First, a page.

Is it long because I am just not a very good writer, and I need to pare it down to its essentials? Again I would be irresponsible to rule this out, but I have cut it back quite heavily already, and further cuts will change the structure completely. Perhaps this is what needs to happen. Perhaps I’m looking at something I consider beautiful and others are seeing something lumpen and fat? I have given the manuscript out to several readers: Two family members who are readers of the genre, a friend – likewise, a former classmate from my days studying writing at uni. None have come back with feedback that it needs cutting. I’m trying one more reader though. One I know won’t be afraid to be honest and critical, so perhaps that will answer the question for me.

Of course I could be the exception. Lindsay mentions Elizabeth Kostova’s ‘The Historian’ – a debut at 240,000 words – so it does happen. Why could it not happen for me? If the material is good enough, should word-count be an automatic deal-breaker?

Her final advice is to keep it below 120,000, even if that means splitting it in two. This mirrors advice I got from another critical friend as I was work-shopping my query letter. So perhaps the answer is in front of me all this time… find a cliff-hanger somewhere in the middle of the novel and split it in two.

I think though that that decision will wait for another day. In truth what I really need to do is stop worrying, stop playing out every scenario in my head, and start acting. Even getting further publishing credits will help if I’m seen as an established writer rather than an utter debutant.

The query is ready, and waiting… time really that it was sent.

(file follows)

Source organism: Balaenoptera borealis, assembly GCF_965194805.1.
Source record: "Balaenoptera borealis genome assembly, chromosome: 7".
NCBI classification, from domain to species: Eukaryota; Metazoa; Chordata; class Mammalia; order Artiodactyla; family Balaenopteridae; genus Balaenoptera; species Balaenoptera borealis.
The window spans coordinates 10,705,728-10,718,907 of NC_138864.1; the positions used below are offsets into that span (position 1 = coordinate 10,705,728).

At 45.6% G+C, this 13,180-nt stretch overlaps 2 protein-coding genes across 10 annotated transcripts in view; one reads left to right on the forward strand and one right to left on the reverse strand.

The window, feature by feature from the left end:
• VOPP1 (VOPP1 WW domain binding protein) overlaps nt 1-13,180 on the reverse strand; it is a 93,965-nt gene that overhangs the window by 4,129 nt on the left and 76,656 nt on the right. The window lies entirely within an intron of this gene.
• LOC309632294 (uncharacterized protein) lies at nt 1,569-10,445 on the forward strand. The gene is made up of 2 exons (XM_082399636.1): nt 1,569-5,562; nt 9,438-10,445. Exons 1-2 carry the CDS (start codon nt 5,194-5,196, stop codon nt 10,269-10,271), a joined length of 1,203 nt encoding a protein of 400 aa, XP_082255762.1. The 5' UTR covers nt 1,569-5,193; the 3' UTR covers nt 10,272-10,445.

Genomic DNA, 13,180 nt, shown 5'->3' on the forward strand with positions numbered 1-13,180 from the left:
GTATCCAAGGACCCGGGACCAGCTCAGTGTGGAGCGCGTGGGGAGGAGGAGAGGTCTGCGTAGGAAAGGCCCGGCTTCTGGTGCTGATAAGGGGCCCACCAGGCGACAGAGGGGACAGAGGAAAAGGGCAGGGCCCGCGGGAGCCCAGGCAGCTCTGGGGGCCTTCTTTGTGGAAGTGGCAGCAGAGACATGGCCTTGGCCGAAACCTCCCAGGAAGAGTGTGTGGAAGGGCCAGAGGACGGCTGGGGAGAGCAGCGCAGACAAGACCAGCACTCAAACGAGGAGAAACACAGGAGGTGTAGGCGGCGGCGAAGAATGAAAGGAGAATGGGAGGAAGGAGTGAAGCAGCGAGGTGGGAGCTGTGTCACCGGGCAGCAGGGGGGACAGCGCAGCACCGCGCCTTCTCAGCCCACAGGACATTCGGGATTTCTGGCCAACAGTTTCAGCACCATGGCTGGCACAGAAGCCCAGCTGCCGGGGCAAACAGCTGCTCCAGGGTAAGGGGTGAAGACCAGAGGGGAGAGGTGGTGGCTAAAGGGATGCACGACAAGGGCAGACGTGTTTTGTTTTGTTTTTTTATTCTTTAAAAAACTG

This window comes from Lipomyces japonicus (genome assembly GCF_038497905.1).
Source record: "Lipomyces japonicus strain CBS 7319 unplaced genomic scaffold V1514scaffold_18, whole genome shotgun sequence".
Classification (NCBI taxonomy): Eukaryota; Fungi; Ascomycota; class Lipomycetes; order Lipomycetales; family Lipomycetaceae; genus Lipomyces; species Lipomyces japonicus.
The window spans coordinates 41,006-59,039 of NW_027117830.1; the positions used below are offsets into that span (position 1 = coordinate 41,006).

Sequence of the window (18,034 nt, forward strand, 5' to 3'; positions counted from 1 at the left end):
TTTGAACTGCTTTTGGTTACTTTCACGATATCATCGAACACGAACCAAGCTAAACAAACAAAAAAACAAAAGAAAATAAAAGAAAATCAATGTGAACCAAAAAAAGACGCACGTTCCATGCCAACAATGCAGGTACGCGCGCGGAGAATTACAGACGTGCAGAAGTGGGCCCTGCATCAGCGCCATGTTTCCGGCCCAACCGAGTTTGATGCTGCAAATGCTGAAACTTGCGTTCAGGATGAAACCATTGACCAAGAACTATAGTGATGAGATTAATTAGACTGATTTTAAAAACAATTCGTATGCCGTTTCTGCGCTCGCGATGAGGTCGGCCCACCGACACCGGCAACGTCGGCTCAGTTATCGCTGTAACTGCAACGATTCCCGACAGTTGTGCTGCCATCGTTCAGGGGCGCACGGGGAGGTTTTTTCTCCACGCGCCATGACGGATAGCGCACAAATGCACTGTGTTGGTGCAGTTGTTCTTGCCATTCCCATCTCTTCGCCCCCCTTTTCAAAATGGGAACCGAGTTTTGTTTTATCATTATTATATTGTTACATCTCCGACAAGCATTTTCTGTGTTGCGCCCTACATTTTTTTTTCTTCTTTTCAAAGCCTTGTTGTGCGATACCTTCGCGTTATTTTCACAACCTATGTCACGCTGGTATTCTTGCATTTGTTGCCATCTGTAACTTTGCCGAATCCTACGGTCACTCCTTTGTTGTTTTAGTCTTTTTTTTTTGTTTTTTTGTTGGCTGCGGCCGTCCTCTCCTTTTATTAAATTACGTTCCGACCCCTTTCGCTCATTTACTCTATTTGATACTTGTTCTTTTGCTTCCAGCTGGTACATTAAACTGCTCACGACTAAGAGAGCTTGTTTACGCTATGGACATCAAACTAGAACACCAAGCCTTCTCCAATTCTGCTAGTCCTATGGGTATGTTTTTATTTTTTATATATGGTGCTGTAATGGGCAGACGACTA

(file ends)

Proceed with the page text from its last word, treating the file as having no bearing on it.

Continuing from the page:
Stay tuned.


Query Letters

Query letters are hard!

Sure there’s plenty of sites that give you some advice*, and often agents have blogs where they explain what thye like or don’t in a query letter. Often though these contradict, and what one agent recommends another despises. Sometimes the same agent will advise against something in early posts and change their view over time. Other times there’ll be a query letter that breaks all the ‘rules’ and yet gets the desired attention.

So here’s my (humbly submitted) take on query letters:

They have one purpose – get you to the next step. 

This sounds simple (I hope), but it sometimes gets lost in the minutiae. Query letters are a tool with a purpose. That purpose is to intorduce yourself and your work and get someone interested enough to want to read more. That doesn’t make them simple to produce, but it needs always to be the guiding principle. All the other rules and recommendations support this goal, but they are subservient to it. If you break all the rules and yet someone is interested enough in your letter to want more, then it’s a good letter. If you follow all the rules meticulously and get a dozen rejections before someone wants to see more, it’s still a good letter; it’s served its purpose.

They need to be honest.

I think query letters are a case of don’t try to please everyone. If your query letter does a good job of introducing you and your work then consider it a success. If it gets rejected that doesn’t mean the letter’s not a successful letter. It might mean that the agent or publisher you queried is not a good fit for you, or for your work. There’s nothing to be gained from a query that represents you or your work as any way other than truthfully. If an agent does make a request based on that query they’ll soon find out that your chapters or your manuscript aren’t exactly what they were looking for anyway. That’s another rejection and back to square one. All you’ve gotten is false hope and it’s cost you time when you could have been finding an agent that wants to work with you.